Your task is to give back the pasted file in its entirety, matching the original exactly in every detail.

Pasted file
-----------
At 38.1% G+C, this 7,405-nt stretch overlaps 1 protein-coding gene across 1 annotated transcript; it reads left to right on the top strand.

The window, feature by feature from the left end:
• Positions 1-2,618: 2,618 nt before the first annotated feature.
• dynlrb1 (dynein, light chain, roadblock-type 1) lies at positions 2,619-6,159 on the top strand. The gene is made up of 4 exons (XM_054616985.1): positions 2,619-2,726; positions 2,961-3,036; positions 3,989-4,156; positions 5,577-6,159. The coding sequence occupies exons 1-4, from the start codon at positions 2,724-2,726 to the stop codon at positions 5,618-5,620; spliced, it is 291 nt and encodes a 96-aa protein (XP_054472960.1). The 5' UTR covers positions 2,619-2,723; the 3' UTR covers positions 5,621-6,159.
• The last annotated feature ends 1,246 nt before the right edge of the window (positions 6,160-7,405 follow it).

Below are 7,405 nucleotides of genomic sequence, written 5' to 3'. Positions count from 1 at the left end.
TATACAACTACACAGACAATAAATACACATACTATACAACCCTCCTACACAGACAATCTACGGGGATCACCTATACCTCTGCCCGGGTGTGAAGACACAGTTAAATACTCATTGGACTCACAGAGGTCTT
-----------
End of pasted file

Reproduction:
At 38.1% G+C, this 7,405-nt stretch overlaps 1 protein-coding gene across 1 annotated transcript; it reads left to right on the top strand.

The window, feature by feature from the left end:
• Positions 1-2,618: 2,618 nt before the first annotated feature.
• dynlrb1 (dynein, light chain, roadblock-type 1) lies at positions 2,619-6,159 on the top strand. The gene is made up of 4 exons (XM_054616985.1): positions 2,619-2,726; positions 2,961-3,036; positions 3,989-4,156; positions 5,577-6,159. The coding sequence occupies exons 1-4, from the start codon at positions 2,724-2,726 to the stop codon at positions 5,618-5,620; spliced, it is 291 nt and encodes a 96-aa protein (XP_054472960.1). The 5' UTR covers positions 2,619-2,723; the 3' UTR covers positions 5,621-6,159.
• The last annotated feature ends 1,246 nt before the right edge of the window (positions 6,160-7,405 follow it).

Below are 7,405 nucleotides of genomic sequence, written 5' to 3'. Positions count from 1 at the left end.
TATACAACTACACAGACAATAAATACACATACTATACAACCCTCCTACACAGACAATCTACGGGGATCACCTATACCTCTGCCCGGGTGTGAAGACACAGTTAAATACTCATTGGACTCACAGAGGTCTT